There are lots of things that make Watchmen brilliant, and they don’t need listing at length here. But I can’t help but feel that if you came away from reading it thinking “I really want to see more of those heroes’ adventures!” you were missing the point somewhat. Take the characters out of the context of Watchmen, and you’re left with… well, you’re left with exactly what they are, which is some thinly-veiled analogues of not-especially-popular Charlton Comics characters. A comic doesn’t just need to be about this set of characters in order to be worthy of carrying the word “Watchmen” on its cover – it needs to share the sensibilities and intent that Moore and Gibbons went into the original series with.

And aside from that, doing a prequel seems to miss the rather glaring point that if there was anything important that needed to be told in the histories and backgrounds of these characters… well, Moore already covered it. Pretty extensively, as it goes. Issue #4 of the original series, “Watchmaker”, is one of the most staggering storytelling achievements in the history of the comics field (and, for everything you might have to say about Zack Snyder’s movie, it was adapted pretty effectively onscreen, too). Tell me: would it really be improved by filling in a few more of the gaps in Jon Osterman’s history that it didn’t cover? [SP]

I also wanted to make the point that the very fact that these characters are analogues of Charlton heroes proves that if you’ve got a good story, it doesn’t matter who’s starring in it. In that sense, The Watchmen prequels are quite openly being sold off the back of what Moore and Gibbons’ have done, rather than what the creators could under their own devices. If the stories they’ve got to tell are any good, they wouldn’t need to star Watchmen characters. Just like Watchmen ultimately didn’t need the Charlton heroes. [JH]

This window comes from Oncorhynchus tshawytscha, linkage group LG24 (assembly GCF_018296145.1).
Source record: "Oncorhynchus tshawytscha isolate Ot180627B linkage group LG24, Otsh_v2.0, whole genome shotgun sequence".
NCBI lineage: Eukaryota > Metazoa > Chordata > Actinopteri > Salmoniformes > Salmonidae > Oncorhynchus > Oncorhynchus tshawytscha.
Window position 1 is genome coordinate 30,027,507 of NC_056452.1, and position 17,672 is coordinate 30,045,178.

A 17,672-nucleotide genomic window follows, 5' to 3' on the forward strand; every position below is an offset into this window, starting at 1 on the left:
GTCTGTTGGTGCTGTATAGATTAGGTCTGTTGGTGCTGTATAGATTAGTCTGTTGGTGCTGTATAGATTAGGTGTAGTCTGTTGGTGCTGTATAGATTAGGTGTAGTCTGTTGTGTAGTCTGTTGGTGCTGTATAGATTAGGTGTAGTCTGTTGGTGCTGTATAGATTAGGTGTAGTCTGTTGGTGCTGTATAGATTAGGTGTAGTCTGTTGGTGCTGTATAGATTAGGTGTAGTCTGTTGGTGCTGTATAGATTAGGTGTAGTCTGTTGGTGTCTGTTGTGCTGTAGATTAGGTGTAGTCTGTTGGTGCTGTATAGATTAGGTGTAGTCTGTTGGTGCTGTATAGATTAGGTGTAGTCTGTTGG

Argument 4: The comics will be excellent, because the creative teams are so good!

Well. They’re alright. Admittedly, a pretty stellar array of artists have been lined up – although J.G. Jones is a little style-over-substance (and his Comedian cover is pretty depressing), and Andy Kubert seems to have made Nite Owl look a bit too much like Batman for my tastes. But Amanda Conner is one of the best artists in comics right now, and her Silk Spectre cover is a work of sheer unadulterated beauty; and the Adam Hughes Dr Manhattan one isn’t half bad either. Darwyn Cooke’s effortless quality, meanwhile, almost goes without saying these days.

But on the writing front? I can’t say it’s a set of names that make me sit up and take notice. Azzarello has written some great comics, but also some significantly less great ones. And our shared distaste for Straczynski, both in terms of the quality of his recent writing and his shockingly unprofessional behaviour in taking on huge projects, having other people fit their work around his not-always-brilliant ideas, and then skipping out before completion, is well documented on this site already. Having Len Wein involved is interesting, but not hugely so, and while I’m sure Darwyn Cooke will do fun things with the Minutemen, I can’t imagine what about the characters will make this superior to the likes of The New Frontier and The Spirit.

There are writers who might well have made some kind of Watchmen spinoff, prequel or sequel something genuinely challenging or interesting. But I’m not sure any of them are involved with this project. [SP]

Argument 5: Hey, you guys are right! Before Watchmen is something to get really angry about!